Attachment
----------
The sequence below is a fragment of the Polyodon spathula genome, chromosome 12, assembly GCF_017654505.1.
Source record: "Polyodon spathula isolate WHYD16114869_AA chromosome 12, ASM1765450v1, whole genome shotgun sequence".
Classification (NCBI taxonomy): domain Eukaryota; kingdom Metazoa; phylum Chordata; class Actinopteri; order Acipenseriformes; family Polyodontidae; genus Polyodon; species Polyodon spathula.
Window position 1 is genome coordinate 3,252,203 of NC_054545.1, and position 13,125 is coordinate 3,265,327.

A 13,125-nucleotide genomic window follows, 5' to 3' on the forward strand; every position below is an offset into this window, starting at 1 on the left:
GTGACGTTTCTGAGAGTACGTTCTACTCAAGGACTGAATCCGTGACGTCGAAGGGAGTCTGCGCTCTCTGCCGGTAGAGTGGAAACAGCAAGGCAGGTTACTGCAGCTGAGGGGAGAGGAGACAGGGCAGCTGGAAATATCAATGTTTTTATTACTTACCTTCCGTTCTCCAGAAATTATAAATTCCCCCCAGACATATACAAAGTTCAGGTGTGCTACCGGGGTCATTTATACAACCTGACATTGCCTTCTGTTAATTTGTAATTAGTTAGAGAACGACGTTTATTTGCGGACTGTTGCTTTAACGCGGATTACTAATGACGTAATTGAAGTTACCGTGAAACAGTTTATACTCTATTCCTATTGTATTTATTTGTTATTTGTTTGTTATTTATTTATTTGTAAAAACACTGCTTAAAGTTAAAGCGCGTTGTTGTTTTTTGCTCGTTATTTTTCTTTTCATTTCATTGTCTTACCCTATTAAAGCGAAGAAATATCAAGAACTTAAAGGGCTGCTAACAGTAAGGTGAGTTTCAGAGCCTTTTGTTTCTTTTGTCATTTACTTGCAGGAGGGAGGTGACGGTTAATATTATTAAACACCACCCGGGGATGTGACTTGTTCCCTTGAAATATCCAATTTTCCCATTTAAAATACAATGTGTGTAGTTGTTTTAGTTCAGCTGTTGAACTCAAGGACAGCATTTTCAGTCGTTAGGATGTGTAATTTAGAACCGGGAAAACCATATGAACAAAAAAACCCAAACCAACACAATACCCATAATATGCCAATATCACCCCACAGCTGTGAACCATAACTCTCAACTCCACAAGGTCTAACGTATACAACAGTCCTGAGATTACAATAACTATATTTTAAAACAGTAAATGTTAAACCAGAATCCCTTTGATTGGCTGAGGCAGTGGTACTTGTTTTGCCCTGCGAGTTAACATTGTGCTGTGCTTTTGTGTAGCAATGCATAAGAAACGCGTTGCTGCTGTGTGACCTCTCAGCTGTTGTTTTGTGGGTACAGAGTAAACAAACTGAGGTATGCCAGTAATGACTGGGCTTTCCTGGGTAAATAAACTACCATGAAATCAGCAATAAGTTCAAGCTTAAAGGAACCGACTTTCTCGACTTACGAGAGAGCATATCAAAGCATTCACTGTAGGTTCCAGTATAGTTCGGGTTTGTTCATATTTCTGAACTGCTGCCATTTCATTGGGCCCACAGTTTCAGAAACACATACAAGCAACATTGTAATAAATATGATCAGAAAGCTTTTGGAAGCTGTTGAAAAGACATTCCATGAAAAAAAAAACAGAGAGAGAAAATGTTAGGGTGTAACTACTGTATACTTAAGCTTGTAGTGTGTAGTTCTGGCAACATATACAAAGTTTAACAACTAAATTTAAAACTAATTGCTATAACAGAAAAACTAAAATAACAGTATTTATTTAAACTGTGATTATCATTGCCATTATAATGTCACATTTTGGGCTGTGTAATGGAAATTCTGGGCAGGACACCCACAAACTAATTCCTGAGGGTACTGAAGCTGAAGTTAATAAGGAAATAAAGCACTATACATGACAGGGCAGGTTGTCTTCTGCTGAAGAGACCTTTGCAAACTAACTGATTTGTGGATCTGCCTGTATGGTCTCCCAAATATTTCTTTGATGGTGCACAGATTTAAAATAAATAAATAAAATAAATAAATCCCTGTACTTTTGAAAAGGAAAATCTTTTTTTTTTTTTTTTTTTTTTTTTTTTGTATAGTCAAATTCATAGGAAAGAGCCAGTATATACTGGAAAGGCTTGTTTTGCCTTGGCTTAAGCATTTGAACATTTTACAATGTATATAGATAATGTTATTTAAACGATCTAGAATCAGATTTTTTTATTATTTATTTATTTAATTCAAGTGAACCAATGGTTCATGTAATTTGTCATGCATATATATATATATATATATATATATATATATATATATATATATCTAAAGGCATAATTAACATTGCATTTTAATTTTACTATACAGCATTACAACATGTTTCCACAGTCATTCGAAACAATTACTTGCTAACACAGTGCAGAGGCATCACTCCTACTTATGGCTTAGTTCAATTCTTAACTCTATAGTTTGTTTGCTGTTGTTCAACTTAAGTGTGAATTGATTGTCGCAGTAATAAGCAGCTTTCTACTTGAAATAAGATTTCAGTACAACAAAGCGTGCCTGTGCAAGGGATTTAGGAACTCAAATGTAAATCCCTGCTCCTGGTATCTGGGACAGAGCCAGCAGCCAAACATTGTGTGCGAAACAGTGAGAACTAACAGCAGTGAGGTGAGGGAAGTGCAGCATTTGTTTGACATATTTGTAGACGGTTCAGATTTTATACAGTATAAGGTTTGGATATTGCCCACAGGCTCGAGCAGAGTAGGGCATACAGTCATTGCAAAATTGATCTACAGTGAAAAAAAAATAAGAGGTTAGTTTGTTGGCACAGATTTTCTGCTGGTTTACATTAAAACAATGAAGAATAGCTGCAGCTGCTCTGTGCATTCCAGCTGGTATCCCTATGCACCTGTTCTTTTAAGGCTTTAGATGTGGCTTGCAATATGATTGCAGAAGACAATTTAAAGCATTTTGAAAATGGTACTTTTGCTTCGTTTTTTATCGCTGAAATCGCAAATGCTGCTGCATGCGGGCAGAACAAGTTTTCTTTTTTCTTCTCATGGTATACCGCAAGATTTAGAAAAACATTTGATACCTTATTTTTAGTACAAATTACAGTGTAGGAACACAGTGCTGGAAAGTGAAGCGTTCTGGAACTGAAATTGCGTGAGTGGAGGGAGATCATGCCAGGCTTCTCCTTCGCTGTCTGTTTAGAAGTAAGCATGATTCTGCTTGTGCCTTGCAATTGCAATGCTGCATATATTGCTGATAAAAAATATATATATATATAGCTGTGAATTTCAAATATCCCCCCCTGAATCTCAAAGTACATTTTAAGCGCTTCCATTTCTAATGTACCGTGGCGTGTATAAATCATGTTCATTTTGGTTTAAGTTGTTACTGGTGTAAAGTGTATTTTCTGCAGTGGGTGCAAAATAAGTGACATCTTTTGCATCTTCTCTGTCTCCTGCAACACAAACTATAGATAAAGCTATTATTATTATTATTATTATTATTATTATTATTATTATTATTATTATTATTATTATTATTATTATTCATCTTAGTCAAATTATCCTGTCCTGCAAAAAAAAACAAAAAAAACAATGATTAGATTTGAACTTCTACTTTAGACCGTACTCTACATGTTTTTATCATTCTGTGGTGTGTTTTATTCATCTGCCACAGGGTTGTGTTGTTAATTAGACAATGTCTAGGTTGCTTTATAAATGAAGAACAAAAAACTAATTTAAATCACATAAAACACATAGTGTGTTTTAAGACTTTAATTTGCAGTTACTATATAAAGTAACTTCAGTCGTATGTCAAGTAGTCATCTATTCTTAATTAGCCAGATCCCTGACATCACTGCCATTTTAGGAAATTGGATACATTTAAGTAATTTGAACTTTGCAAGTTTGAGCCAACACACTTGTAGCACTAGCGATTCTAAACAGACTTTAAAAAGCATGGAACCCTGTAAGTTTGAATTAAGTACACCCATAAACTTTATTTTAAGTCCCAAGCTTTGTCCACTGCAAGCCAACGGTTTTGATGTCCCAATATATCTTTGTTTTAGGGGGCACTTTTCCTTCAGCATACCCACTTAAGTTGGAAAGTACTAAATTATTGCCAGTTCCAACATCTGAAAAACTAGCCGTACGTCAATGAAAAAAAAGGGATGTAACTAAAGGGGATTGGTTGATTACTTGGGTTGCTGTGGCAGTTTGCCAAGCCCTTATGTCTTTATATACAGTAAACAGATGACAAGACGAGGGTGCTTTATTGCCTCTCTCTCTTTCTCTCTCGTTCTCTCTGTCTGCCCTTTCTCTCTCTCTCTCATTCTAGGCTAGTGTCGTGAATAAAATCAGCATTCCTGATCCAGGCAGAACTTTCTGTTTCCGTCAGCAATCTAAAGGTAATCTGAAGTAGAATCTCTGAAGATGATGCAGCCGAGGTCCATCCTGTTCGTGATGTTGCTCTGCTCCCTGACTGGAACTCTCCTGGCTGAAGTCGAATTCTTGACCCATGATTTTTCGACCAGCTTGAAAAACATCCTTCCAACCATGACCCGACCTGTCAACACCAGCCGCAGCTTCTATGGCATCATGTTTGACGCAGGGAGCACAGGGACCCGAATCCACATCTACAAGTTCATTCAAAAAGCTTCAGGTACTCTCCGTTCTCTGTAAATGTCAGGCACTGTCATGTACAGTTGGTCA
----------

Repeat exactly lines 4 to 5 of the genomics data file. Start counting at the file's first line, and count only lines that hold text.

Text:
Window position 1 is genome coordinate 3,252,203 of NC_054545.1, and position 13,125 is coordinate 3,265,327.

A 13,125-nucleotide genomic window follows, 5' to 3' on the forward strand; every position below is an offset into this window, starting at 1 on the left: